Mordanting is important regardless of whether you use protein or cellulose fibers. The type of mordant and mordanting process will vary depending on the fiber content of your material. The only time you do not really need a mordant is if you use tannin heavy plant materials such as black walnuts, sumac, etc.
- Silk is mordanted with Aluminum Potassium Sulfate
- Sheep wool, alpaca, mohair etc. can be mordanted with Aluminum Potassium Sulfate
- For cotton and other cellulose fabrics, you will use some combination of Aluminum Acetate (AA), Soy Milk, Wheat Bran, etc.
This article will not go into the details of mordanting each type of fabric but here is a website which shares step by step guides on how to mordant most fabrics.
CONCLUSION: How do you prepare fabric for eco printing?
Deep clean or scour any cellulose fabrics. Mordant all fabrics using the fiber appropriate substance and method.
3. Pick the right leaves
In general, the easiest type of plant materials to get good prints contain tannins. Some of these can even be used successfully without using any mordant at all. These are usually the ones I tell people to try first.
Some leaves and trees that contain tannin: Black Walnut, Oak, Maple, Eucalyptus, Birch, Willow, Sumac, Laurel and Grape.
Following is a list of the leaves, flowers and other plant materials that I, personally have used successfully for eco printing on fabrics:
- Maple (red and green)
- Black Walnut (leaves and stems)
- Willow Oak
- Staghorn Sumac
- Wild Grape
- Tulip Poplar
- Eucalyptus (leaves, stems and berries)
- Roses (leaves and flowers)
- Nasturtiums (leaves)
- Four O’Clock (leaves and flowers)
- Garlic Mustard
So far, my best prints have come from fresh leaves picked in Spring, Summer and Fall. However, if you need to gather your leaves but don’t have time to use them right away, you can store them for later use.
- Pick fresh leaves or flowers and then press them in between newspaper or old phone books, then place the bundles in airtight bags. When you are ready to use your dried leaves, place them in water for an hour or more to reconstitute.
Whether or not a certain leaf gives a good print depends on many different factors including the material of the fabric and any mordants used.
So, if you don’t get a great print the first time, try something else! That particular plant just may need a different method.
Hint: The back of most leaves creates a better print than the front.
CONCLUSION: Which leaves make the best eco prints? Leaves that contain tannins such as willow, maple, oak and black walnut
4. Prepare the leaves
As with everything else to do with eco prints, what you do to your leaves prior to use, is strictly a personal preference and a lot of trial and error.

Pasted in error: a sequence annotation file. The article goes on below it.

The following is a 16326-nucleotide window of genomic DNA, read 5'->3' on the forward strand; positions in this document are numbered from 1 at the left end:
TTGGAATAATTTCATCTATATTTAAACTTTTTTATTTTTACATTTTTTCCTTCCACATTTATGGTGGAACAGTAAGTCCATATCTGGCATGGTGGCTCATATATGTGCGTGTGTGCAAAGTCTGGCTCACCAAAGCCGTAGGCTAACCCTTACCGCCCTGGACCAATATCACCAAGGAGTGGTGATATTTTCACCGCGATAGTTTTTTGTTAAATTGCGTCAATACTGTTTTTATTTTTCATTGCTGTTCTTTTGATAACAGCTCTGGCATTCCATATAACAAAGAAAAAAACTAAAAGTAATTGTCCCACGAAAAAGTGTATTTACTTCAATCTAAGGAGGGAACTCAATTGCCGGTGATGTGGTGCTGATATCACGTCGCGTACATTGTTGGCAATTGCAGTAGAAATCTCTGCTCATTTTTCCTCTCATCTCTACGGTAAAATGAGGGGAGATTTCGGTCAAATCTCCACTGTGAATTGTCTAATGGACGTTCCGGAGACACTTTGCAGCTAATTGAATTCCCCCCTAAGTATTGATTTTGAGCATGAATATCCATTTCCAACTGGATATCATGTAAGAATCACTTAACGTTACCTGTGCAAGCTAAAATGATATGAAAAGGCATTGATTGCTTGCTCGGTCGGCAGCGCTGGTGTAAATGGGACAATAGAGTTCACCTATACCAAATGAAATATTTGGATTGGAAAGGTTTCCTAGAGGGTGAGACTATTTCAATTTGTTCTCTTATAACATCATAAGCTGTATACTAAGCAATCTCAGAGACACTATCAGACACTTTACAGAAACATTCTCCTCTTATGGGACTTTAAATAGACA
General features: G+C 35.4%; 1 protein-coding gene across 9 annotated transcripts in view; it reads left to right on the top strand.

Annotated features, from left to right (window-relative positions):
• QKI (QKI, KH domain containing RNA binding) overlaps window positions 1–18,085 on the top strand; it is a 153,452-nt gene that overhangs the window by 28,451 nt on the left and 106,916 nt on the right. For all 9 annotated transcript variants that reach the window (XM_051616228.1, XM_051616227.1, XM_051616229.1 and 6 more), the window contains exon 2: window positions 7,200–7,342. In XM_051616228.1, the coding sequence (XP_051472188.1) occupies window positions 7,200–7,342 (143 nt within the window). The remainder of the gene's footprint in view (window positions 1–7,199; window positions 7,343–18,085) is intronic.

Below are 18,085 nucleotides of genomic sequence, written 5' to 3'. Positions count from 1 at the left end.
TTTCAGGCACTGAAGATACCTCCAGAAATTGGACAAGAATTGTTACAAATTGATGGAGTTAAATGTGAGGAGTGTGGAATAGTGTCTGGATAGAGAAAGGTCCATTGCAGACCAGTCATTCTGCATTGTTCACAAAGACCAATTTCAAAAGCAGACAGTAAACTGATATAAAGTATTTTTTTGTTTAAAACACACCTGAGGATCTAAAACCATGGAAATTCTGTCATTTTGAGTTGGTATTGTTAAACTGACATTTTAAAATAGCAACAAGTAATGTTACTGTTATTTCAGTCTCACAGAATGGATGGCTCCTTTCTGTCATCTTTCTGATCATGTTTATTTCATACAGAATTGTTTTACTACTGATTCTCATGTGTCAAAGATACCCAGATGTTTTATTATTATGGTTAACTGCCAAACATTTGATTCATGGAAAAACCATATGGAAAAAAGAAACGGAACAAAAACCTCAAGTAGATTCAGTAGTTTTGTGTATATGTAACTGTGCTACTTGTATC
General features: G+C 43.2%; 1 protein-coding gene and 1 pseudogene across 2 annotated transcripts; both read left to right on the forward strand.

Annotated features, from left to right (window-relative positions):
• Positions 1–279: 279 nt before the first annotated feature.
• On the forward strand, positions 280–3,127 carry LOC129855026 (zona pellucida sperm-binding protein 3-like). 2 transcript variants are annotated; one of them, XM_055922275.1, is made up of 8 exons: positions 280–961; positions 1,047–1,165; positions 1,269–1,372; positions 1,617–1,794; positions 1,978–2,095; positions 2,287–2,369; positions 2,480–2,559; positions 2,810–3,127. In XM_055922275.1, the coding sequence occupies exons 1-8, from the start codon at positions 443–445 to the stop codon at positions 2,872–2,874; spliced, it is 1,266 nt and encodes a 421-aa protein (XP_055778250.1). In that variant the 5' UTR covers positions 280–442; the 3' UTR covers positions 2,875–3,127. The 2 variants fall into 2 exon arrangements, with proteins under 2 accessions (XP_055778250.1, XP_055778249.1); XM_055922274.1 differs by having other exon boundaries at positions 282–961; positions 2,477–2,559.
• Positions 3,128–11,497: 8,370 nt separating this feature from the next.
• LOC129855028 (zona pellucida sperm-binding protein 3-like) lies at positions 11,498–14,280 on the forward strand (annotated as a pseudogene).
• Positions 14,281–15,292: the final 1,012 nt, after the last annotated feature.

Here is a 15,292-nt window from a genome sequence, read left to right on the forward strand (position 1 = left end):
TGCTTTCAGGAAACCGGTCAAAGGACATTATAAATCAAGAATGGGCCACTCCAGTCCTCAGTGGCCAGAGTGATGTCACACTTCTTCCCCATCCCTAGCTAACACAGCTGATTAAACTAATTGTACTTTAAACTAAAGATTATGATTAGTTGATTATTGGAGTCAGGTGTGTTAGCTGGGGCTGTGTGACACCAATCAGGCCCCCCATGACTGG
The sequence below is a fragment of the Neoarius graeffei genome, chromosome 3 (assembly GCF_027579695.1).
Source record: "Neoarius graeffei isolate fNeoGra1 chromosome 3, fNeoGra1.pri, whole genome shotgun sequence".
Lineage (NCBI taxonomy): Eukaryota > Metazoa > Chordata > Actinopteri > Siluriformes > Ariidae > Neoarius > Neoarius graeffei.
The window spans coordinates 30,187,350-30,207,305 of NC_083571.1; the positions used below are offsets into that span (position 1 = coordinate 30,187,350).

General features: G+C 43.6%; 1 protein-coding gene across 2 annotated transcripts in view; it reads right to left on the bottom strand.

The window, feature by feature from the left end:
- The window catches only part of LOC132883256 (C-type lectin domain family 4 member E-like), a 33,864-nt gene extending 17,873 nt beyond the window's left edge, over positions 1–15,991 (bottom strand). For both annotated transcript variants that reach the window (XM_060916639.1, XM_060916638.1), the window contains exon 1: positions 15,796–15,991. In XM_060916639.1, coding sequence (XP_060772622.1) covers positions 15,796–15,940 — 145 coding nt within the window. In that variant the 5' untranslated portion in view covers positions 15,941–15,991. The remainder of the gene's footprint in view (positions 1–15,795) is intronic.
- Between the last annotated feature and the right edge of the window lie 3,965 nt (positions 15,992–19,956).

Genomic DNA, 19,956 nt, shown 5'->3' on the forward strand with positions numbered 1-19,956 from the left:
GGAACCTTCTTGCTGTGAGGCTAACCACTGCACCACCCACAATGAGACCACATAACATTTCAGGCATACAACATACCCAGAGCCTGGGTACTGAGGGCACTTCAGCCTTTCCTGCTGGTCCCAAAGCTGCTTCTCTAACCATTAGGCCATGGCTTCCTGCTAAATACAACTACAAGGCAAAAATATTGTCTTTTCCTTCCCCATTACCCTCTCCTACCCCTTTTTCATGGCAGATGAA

In my experience, I normally have good results from soaking my leaves (fresh or dried) in warm water for an hour or more. Some dyers prefer to use white vinegar but I have not noticed much difference.
As I mentioned above, always soak any dried plant material in either water or vinegar to reconstitute the dyes within.
CONCLUSION: How do you prepare leaves for printing? Pre-soak your leaves in warm water for one hour or longer.
5. Use a color modifier
What is a color modifier? In a nutshell, it is a substance such as iron or copper that you can use to change the color of the print or dye.
There are several different ways you can use them. First, you can dip your fabric in a modifier solution and/or you can also dip the leaves in the modifier before printing.
You can also dip your fabric in it after printing to shift the final color.
- Ferrous Sulfate aka Rust Water aka Liquid Iron tends to make any natural dye deeper and darker. It ‘saddens’ the color.
- Copper Sulfate aka Copper Water will brighten some colors and bring out yellows and greens in some dyes.
Both are consider dye modifiers. You can make your own rust water or liquid copper with this recipe but it is impossible to control the strength of the iron or copper with this method.
I am all about DIY and making your own rather than buying but in this case I recommend to beginning eco printers that you purchase the Ferrous and Copper and keep detailed notes about how much you use in your experiments.
CONCLUSION: How can you make stronger prints? By dipping your fabric and/or leaves in a solution of liquid iron or copper modifiers.
6. Use a barrier
Another one of my tips involves using a barrier. What does that mean?
Basically, a barrier is a sheet of plastic or a second piece of fabric that is placed on top of the layer of leaves before rolling. This helps to prevent bleed through of the dyes and can give you clearer outlines.
Note: While I really do not like to use plastic, it does make for a very good barrier between the layers and keeps the dyes from migrating.